Assignment of tenancies – All requests to assign a tenancy must be considered. Landlords cannot decline unreasonably. If a residential tenancy agreement prohibits assignment, it is of no effect.

Landlord records – Not providing a tenancy agreement in writing will be an unlawful act and landlords will need to retain and provide new types of information.

Enforcement measures being strengthened – The Regulator (the Ministry of Business, Innovation and Employment) will have new measures to take action against parties who are not meeting their obligations.

Changes to Tenancy Tribunal jurisdiction –The Tenancy Tribunal can hear cases and make awards up to $100,000. This is a change
from $50,000.


Phase 3 – law changes take effect by 11 August 2021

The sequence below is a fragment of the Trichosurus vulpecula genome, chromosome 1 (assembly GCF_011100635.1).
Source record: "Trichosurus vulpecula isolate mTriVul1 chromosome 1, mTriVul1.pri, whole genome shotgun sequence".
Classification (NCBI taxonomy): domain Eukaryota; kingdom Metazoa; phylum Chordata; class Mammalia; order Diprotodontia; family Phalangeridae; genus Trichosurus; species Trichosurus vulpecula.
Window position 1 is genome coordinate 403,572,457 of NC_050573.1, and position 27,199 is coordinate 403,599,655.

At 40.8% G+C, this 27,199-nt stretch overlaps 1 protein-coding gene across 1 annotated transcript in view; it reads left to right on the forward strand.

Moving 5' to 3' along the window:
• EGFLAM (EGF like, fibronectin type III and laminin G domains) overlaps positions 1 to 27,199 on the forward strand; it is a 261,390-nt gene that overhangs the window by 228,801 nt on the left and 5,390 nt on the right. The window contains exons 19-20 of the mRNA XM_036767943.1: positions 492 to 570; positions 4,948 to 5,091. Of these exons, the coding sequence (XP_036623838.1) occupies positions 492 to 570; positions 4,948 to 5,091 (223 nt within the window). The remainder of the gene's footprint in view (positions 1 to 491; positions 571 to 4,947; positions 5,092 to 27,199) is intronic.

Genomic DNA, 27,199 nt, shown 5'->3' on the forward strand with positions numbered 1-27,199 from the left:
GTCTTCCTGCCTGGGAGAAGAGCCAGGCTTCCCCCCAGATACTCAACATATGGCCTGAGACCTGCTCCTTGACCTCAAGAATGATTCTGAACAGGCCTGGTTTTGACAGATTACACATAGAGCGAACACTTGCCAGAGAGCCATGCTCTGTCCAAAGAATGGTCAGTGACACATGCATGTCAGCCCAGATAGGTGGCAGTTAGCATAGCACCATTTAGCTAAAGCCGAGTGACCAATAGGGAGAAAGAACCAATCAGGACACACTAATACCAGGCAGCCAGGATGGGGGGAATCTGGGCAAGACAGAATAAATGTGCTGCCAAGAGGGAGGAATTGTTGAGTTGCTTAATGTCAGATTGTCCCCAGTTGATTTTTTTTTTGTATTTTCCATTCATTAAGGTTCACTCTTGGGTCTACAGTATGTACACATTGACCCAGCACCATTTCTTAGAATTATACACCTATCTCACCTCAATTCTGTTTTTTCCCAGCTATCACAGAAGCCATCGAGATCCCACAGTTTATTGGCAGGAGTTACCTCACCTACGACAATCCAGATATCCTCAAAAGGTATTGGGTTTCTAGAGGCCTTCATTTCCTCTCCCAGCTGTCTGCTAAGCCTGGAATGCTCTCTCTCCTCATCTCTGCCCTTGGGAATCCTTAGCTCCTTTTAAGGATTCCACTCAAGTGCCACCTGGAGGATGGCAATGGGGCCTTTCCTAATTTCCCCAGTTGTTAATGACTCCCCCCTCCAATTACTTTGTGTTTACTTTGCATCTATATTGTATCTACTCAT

Tenancies can be terminated if family violence or landlord assault has occurred

The below provisions must come into effect by 11 August 2021, but may come in earlier if the Government agrees (using an Order in Council):

Family violence: tenants experiencing family violence will be able to terminate a tenancy without financial penalty.
Physical assault: a landlord will be able to issue a 14-day notice to terminate the tenancy if the tenant has assaulted the landlord, the owner, a member of their family, or the landlord’s agent, and the Police have laid a charge against the tenant in respect of the assault.